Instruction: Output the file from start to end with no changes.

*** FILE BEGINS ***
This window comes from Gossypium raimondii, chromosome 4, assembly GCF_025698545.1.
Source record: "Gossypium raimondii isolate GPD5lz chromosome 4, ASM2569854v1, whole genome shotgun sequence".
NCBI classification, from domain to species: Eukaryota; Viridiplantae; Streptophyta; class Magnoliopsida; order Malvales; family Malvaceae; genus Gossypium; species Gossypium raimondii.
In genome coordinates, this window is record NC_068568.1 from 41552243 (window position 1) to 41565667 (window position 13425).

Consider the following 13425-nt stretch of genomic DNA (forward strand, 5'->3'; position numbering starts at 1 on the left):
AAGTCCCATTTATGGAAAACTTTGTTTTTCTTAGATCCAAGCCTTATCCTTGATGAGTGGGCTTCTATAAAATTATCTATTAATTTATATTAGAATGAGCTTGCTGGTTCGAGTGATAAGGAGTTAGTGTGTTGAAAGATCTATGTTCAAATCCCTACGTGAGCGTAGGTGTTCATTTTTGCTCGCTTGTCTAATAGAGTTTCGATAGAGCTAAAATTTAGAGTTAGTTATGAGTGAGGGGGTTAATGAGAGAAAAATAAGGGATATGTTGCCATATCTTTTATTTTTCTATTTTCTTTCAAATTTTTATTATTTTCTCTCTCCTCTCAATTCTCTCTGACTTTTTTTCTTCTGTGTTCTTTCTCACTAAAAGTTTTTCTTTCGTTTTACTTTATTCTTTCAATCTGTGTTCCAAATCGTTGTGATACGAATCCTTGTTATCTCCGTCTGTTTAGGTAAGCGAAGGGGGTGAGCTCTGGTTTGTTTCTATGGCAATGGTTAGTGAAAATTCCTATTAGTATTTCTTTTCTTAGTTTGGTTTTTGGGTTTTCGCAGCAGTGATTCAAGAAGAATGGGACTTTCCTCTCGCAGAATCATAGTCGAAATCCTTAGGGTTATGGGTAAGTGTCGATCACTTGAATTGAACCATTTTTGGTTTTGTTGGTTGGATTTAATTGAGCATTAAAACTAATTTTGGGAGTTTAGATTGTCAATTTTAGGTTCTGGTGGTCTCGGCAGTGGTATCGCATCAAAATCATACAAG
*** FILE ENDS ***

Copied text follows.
This window comes from Gossypium raimondii, chromosome 4, assembly GCF_025698545.1.
Source record: "Gossypium raimondii isolate GPD5lz chromosome 4, ASM2569854v1, whole genome shotgun sequence".
NCBI classification, from domain to species: Eukaryota; Viridiplantae; Streptophyta; class Magnoliopsida; order Malvales; family Malvaceae; genus Gossypium; species Gossypium raimondii.
In genome coordinates, this window is record NC_068568.1 from 41552243 (window position 1) to 41565667 (window position 13425).

Consider the following 13425-nt stretch of genomic DNA (forward strand, 5'->3'; position numbering starts at 1 on the left):
AAGTCCCATTTATGGAAAACTTTGTTTTTCTTAGATCCAAGCCTTATCCTTGATGAGTGGGCTTCTATAAAATTATCTATTAATTTATATTAGAATGAGCTTGCTGGTTCGAGTGATAAGGAGTTAGTGTGTTGAAAGATCTATGTTCAAATCCCTACGTGAGCGTAGGTGTTCATTTTTGCTCGCTTGTCTAATAGAGTTTCGATAGAGCTAAAATTTAGAGTTAGTTATGAGTGAGGGGGTTAATGAGAGAAAAATAAGGGATATGTTGCCATATCTTTTATTTTTCTATTTTCTTTCAAATTTTTATTATTTTCTCTCTCCTCTCAATTCTCTCTGACTTTTTTTCTTCTGTGTTCTTTCTCACTAAAAGTTTTTCTTTCGTTTTACTTTATTCTTTCAATCTGTGTTCCAAATCGTTGTGATACGAATCCTTGTTATCTCCGTCTGTTTAGGTAAGCGAAGGGGGTGAGCTCTGGTTTGTTTCTATGGCAATGGTTAGTGAAAATTCCTATTAGTATTTCTTTTCTTAGTTTGGTTTTTGGGTTTTCGCAGCAGTGATTCAAGAAGAATGGGACTTTCCTCTCGCAGAATCATAGTCGAAATCCTTAGGGTTATGGGTAAGTGTCGATCACTTGAATTGAACCATTTTTGGTTTTGTTGGTTGGATTTAATTGAGCATTAAAACTAATTTTGGGAGTTTAGATTGTCAATTTTAGGTTCTGGTGGTCTCGGCAGTGGTATCGCATCAAAATCATACAAG